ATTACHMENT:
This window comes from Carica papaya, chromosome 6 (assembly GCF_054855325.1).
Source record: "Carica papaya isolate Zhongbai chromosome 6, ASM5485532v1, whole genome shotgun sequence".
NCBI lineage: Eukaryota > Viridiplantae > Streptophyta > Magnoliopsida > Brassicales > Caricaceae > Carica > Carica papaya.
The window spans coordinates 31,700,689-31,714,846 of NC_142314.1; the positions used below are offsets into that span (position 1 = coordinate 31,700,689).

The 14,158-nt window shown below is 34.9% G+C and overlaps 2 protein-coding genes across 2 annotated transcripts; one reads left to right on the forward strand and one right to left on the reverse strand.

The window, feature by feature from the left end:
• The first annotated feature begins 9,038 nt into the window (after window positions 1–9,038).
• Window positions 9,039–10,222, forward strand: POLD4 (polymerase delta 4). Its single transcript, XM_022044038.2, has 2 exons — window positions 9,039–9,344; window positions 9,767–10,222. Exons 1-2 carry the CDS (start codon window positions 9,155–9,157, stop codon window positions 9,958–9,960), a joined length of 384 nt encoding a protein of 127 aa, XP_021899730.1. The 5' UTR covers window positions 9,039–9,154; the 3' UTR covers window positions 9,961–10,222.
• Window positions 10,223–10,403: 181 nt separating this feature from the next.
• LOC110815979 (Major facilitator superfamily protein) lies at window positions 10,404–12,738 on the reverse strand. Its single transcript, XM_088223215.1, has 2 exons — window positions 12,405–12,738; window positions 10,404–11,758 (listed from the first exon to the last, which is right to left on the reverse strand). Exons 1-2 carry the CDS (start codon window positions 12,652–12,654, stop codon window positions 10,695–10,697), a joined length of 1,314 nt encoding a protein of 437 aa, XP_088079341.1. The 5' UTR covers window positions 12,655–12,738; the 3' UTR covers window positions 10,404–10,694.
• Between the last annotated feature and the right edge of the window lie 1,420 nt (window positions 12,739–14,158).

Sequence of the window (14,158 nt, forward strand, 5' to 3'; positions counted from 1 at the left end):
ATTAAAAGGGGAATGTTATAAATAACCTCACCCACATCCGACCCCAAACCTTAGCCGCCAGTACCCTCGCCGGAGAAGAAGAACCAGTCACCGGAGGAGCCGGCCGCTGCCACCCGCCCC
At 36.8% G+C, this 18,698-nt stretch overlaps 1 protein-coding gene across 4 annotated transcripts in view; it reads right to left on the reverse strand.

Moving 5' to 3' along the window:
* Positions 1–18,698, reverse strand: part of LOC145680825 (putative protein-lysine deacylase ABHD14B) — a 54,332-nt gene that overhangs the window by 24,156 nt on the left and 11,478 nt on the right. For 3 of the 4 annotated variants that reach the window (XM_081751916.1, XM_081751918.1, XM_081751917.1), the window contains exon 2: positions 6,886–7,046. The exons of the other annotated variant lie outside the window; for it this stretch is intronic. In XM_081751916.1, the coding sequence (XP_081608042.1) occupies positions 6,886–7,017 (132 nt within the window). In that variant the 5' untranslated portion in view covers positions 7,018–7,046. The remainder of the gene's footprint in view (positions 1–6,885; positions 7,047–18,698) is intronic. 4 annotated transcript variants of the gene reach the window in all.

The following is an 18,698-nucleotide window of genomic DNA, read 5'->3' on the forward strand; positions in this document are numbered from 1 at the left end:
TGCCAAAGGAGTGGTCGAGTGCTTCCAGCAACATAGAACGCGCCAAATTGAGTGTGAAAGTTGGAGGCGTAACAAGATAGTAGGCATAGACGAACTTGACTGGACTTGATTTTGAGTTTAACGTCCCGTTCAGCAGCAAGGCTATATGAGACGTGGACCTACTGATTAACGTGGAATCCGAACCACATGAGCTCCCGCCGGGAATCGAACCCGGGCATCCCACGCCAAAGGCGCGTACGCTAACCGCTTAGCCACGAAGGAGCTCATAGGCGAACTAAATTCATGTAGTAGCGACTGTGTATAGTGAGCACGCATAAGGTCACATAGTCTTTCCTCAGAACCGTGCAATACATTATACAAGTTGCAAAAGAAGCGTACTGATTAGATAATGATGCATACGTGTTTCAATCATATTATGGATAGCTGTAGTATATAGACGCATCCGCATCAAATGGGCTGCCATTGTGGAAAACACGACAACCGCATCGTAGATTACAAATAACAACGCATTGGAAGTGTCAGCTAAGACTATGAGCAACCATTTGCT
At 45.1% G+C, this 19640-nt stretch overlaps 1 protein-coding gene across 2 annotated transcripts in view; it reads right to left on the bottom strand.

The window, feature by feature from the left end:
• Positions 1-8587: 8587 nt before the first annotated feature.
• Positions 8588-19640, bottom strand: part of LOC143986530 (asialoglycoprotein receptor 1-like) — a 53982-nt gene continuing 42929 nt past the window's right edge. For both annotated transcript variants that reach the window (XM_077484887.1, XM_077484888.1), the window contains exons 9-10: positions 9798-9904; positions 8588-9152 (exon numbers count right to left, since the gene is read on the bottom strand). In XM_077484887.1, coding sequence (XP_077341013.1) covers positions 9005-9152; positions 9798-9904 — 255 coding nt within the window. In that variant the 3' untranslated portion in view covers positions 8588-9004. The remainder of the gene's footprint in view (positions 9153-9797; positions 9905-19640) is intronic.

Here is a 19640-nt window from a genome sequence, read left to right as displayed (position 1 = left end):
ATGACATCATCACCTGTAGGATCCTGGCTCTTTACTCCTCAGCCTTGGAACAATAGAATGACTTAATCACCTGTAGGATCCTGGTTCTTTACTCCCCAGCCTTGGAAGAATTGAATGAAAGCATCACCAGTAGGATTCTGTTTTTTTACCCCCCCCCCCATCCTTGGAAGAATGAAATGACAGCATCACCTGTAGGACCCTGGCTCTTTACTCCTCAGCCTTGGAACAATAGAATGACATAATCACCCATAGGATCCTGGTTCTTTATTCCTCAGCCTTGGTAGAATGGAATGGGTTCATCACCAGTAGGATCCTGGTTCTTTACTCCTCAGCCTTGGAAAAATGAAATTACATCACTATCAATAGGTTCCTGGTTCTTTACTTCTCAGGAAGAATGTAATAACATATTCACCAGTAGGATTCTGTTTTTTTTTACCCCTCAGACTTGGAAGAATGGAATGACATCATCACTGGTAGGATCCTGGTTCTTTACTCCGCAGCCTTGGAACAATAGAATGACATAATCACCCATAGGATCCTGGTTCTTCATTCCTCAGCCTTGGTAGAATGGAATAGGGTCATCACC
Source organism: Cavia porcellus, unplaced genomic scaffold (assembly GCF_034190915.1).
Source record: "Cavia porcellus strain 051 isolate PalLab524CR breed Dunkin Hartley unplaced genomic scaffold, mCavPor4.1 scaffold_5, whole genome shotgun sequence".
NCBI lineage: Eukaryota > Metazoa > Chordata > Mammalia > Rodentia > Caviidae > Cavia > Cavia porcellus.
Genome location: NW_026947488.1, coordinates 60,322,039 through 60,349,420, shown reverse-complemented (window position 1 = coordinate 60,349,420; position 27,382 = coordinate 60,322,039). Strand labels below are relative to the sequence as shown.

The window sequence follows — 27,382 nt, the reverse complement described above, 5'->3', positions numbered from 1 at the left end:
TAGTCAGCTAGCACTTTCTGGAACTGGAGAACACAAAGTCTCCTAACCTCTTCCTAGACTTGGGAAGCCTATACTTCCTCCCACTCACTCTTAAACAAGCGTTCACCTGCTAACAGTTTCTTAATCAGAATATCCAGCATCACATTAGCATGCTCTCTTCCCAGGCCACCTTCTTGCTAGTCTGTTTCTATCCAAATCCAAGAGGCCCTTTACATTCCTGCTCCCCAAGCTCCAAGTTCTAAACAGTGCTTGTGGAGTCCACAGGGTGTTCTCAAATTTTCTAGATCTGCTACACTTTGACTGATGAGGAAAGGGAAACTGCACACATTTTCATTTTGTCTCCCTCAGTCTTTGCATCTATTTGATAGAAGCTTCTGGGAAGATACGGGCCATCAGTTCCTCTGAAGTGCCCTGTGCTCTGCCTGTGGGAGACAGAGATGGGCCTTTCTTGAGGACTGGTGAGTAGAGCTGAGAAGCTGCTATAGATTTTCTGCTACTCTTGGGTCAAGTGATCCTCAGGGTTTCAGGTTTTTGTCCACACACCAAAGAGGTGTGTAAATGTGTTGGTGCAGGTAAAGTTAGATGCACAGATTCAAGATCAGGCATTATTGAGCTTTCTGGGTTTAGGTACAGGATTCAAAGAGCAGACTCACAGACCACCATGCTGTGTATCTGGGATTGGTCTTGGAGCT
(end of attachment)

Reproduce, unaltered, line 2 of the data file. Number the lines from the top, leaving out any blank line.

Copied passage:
Source record: "Carica papaya isolate Zhongbai chromosome 6, ASM5485532v1, whole genome shotgun sequence".